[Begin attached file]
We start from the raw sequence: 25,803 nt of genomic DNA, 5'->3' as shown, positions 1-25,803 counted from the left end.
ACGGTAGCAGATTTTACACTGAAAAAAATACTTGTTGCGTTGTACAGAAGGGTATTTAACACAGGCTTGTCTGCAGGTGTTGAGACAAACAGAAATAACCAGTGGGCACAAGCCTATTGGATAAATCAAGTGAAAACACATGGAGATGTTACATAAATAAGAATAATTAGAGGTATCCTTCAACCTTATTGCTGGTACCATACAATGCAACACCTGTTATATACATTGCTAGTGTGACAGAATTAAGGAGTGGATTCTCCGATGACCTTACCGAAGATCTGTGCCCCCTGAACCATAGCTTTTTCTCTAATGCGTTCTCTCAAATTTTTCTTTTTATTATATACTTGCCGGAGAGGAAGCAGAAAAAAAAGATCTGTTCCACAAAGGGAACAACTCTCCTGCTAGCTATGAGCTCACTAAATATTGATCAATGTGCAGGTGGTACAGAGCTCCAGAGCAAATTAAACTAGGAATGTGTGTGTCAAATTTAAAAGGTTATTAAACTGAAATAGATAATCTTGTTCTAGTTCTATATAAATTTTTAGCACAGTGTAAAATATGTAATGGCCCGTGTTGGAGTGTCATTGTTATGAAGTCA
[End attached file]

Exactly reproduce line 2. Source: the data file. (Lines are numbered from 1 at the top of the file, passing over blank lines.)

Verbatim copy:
ACGGTAGCAGATTTTACACTGAAAAAAATACTTGTTGCGTTGTACAGAAGGGTATTTAACACAGGCTTGTCTGCAGGTGTTGAGACAAACAGAAATAACCAGTGGGCACAAGCCTATTGGATAAATCAAGTGAAAACACATGGAGATGTTACATAAATAAGAATAATTAGAGGTATCCTTCAACCTTATTGCTGGTACCATACAATGCAACACCTGTTATATACATTGCTAGTGTGACAGAATTAAGGAGTGGATTCTCCGATGACCTTACCGAAGATCTGTGCCCCCTGAACCATAGCTTTTTCTCTAATGCGTTCTCTCAAATTTTTCTTTTTATTATATACTTGCCGGAGAGGAAGCAGAAAAAAAAGATCTGTTCCACAAAGGGAACAACTCTCCTGCTAGCTATGAGCTCACTAAATATTGATCAATGTGCAGGTGGTACAGAGCTCCAGAGCAAATTAAACTAGGAATGTGTGTGTCAAATTTAAAAGGTTATTAAACTGAAATAGATAATCTTGTTCTAGTTCTATATAAATTTTTAGCACAGTGTAAAATATGTAATGGCCCGTGTTGGAGTGTCATTGTTATGAAGTCA